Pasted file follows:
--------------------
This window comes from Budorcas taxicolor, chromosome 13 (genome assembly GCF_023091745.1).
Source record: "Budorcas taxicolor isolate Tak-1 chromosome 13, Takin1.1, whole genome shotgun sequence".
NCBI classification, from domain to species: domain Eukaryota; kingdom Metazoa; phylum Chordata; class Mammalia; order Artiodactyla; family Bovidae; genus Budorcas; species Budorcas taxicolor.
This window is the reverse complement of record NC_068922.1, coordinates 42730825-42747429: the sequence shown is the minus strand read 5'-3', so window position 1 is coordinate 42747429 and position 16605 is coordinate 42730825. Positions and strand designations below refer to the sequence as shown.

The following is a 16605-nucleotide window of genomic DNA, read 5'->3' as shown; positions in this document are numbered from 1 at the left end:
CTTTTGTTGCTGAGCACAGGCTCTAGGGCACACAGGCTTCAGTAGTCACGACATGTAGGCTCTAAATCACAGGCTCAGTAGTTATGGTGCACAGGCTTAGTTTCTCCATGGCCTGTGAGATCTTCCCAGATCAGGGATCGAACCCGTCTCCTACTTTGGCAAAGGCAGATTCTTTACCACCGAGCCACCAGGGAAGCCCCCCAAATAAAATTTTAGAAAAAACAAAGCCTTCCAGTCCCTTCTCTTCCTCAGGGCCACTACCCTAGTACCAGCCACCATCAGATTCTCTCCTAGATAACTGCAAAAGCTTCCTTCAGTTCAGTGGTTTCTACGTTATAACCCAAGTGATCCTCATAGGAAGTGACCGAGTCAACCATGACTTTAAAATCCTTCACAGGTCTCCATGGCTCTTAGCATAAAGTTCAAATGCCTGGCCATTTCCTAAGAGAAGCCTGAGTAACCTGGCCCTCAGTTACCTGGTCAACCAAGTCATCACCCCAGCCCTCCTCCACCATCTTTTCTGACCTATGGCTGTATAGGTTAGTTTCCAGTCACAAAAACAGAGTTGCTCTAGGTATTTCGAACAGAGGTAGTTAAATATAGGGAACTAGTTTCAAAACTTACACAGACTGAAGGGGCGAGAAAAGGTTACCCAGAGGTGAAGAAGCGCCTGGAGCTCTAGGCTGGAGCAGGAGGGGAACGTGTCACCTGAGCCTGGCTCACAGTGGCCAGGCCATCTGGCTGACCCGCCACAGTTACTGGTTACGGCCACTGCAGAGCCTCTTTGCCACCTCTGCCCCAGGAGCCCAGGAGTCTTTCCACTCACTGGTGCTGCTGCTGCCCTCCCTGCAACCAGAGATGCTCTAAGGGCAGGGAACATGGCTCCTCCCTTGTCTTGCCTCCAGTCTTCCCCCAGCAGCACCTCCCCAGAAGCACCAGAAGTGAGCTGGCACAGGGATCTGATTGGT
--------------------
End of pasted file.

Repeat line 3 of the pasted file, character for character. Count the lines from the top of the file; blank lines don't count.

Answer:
NCBI classification, from domain to species: domain Eukaryota; kingdom Metazoa; phylum Chordata; class Mammalia; order Artiodactyla; family Bovidae; genus Budorcas; species Budorcas taxicolor.